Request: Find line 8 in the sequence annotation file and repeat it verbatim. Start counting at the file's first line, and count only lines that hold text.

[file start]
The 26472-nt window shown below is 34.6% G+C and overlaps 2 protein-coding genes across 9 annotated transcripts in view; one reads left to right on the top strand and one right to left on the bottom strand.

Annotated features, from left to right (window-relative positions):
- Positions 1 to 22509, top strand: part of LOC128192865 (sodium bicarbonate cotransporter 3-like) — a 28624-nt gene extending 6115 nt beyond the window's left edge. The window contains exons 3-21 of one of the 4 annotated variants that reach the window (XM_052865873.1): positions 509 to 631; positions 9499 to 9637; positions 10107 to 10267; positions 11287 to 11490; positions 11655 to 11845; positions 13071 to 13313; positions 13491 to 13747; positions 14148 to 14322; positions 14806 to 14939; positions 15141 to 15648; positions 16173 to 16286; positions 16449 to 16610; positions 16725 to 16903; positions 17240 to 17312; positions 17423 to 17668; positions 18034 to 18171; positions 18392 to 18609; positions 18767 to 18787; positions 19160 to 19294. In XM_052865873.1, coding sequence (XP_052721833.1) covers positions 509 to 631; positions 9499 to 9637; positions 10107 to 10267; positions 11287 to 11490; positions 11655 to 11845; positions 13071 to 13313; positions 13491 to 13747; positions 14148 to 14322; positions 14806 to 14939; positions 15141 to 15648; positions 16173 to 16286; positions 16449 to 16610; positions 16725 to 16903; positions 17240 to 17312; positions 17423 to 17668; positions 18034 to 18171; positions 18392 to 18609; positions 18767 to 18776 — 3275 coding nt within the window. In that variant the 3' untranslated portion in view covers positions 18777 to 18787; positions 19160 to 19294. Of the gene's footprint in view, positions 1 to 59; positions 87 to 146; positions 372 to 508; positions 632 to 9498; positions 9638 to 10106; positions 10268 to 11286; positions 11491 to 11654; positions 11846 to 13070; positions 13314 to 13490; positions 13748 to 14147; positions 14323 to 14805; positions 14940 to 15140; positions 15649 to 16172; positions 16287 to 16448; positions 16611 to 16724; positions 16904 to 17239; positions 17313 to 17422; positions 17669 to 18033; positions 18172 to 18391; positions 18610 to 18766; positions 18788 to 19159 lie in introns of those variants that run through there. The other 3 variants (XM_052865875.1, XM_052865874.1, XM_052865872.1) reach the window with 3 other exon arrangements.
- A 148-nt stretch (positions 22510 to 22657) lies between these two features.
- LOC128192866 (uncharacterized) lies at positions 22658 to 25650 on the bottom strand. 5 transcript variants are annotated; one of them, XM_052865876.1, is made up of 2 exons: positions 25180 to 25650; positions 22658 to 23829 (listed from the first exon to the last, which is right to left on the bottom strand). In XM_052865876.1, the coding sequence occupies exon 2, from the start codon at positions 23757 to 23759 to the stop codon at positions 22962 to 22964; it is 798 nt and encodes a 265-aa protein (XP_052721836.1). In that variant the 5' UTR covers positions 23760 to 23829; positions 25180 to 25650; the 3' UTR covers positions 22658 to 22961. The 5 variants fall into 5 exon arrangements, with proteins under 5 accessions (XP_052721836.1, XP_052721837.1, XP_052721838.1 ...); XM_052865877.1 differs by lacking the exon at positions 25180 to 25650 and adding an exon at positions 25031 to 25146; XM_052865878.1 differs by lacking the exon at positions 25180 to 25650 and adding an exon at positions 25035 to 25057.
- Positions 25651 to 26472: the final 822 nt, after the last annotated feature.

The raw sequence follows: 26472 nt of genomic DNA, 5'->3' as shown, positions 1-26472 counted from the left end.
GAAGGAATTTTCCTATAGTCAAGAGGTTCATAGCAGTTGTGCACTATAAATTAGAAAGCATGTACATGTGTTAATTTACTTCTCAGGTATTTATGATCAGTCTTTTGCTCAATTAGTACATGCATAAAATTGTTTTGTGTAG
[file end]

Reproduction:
GAAGGAATTTTCCTATAGTCAAGAGGTTCATAGCAGTTGTGCACTATAAATTAGAAAGCATGTACATGTGTTAATTTACTTCTCAGGTATTTATGATCAGTCTTTTGCTCAATTAGTACATGCATAAAATTGTTTTGTGTAG